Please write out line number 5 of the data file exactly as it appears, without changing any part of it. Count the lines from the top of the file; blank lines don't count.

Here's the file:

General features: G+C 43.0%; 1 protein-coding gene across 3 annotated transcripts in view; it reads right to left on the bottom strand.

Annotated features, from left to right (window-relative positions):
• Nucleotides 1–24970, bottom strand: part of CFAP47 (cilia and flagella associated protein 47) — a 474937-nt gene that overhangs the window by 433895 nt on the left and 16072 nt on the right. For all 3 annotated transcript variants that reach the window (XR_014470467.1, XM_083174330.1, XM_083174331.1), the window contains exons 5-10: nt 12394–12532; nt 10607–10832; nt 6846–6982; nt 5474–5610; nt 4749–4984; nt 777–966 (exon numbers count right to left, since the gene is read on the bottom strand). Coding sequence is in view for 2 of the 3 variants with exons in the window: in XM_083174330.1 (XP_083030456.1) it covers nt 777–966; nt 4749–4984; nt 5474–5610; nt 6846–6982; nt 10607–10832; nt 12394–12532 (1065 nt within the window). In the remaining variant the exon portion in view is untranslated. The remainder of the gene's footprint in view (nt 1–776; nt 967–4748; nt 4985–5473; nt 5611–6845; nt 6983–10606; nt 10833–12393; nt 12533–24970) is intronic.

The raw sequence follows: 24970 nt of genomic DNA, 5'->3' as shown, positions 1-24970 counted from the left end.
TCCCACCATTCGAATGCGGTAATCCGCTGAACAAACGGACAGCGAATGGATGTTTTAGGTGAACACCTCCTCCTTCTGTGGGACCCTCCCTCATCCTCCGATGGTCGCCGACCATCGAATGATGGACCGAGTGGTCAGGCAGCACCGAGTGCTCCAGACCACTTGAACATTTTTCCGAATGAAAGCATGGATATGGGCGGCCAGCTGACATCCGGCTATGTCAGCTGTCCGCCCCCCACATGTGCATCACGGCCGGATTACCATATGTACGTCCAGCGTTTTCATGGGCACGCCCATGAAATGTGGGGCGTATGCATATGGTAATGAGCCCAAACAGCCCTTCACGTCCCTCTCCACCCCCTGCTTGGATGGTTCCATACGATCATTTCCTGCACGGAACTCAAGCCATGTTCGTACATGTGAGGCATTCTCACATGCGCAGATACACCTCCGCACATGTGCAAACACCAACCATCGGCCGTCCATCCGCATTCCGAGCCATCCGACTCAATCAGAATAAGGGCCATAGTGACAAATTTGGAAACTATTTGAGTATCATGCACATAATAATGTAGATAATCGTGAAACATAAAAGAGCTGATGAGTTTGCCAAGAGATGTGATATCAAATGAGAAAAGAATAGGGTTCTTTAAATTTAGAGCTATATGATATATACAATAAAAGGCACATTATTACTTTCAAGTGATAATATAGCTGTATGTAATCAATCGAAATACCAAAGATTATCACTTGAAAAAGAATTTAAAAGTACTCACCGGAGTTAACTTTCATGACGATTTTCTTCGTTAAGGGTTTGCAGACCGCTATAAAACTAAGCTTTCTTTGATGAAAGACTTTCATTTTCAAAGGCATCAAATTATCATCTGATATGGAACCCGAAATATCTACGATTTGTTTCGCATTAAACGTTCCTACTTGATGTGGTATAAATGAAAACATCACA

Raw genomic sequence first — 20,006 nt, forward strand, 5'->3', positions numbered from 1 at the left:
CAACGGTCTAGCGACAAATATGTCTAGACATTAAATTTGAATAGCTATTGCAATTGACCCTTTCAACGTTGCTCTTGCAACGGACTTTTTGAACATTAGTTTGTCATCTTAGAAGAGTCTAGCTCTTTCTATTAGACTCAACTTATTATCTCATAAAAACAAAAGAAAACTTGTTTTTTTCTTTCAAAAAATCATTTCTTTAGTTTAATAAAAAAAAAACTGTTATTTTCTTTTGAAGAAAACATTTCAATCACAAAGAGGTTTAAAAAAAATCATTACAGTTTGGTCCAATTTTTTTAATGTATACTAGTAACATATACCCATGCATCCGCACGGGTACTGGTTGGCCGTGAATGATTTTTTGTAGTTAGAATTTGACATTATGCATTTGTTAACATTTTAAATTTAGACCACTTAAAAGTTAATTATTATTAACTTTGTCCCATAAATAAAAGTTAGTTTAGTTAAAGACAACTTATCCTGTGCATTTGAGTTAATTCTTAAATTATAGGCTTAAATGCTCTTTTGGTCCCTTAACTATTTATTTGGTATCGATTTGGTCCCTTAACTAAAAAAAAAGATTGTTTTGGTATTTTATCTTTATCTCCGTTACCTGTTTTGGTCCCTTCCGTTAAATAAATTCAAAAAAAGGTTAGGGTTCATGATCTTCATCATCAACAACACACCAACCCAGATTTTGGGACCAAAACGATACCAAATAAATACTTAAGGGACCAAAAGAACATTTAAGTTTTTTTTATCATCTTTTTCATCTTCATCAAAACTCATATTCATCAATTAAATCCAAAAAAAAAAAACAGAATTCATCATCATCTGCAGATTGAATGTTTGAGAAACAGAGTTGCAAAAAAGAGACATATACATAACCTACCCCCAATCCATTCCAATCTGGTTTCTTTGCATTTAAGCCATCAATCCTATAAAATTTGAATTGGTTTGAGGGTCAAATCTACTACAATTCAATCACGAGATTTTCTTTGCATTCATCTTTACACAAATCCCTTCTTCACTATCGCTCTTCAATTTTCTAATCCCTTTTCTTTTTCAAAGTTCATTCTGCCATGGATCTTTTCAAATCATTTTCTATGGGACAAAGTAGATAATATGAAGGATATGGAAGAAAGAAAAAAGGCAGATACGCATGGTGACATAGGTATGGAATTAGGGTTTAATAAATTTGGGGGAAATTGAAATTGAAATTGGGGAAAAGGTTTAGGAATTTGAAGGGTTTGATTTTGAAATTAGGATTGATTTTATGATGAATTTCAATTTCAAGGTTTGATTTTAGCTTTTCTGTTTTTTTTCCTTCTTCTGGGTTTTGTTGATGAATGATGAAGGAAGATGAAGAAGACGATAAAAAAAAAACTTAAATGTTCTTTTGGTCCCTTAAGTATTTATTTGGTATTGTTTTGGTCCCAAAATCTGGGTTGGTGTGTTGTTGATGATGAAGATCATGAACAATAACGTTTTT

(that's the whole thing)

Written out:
TCCCACCATTCGAATGCGGTAATCCGCTGAACAAACGGACAGCGAATGGATGTTTTAGGTGAACACCTCCTCCTTCTGTGGGACCCTCCCTCATCCTCCGATGGTCGCCGACCATCGAATGATGGACCGAGTGGTCAGGCAGCACCGAGTGCTCCAGACCACTTGAACATTTTTCCGAATGAAAGCATGGATATGGGCGGCCAGCTGACATCCGGCTATGTCAGCTGTCCGCCCCCCACATGTGCATCACGGCCGGATTACCATATGTACGTCCAGCGTTTTCATGGGCACGCCCATGAAATGTGGGGCGTATGCATATGGTAATGAGCCCAAACAGCCCTTCACGTCCCTCTCCACCCCCTGCTTGGATGGTTCCATACGATCATTTCCTGCACGGAACTCAAGCCATGTTCGTACATGTGAGGCATTCTCACATGCGCAGATACACCTCCGCACATGTGCAAACACCAACCATCGGCCGTCCATCCGCATTCCGAGCCATCCGACTCAATCAGAATAAGGGCCATAGTGACAAATTTGGAAACTATTTGAGTATCATGCACATAATAATGTAGATAATCGTGAAACATAAAAGAGCTGATGAGTTTGCCAAGAGATGTGATATCAAATGAGAAAAGAATAGGGTTCTTTAAATTTAGAGCTATATGATATATACAATAAAAGGCACATTATTACTTTCAAGTGATAATATAGCTGTATGTAATCAATCGAAATACCAAAGATTATCACTTGAAAAAGAATTTAAAAGTACTCACCGGAGTTAACTTTCATGACGATTTTCTTCGTTAAGGGTTTGCAGACCGCTATAAAACTAAGCTTTCTTTGATGAAAGACTTTCATTTTCAAAGGCATCAAATTATCATCTGATATGGAACCCGAAATATCTACGATTTGTTTCGCATTAAACGTTCCTACTTGATGTGGTATAAATGAAAACATCACA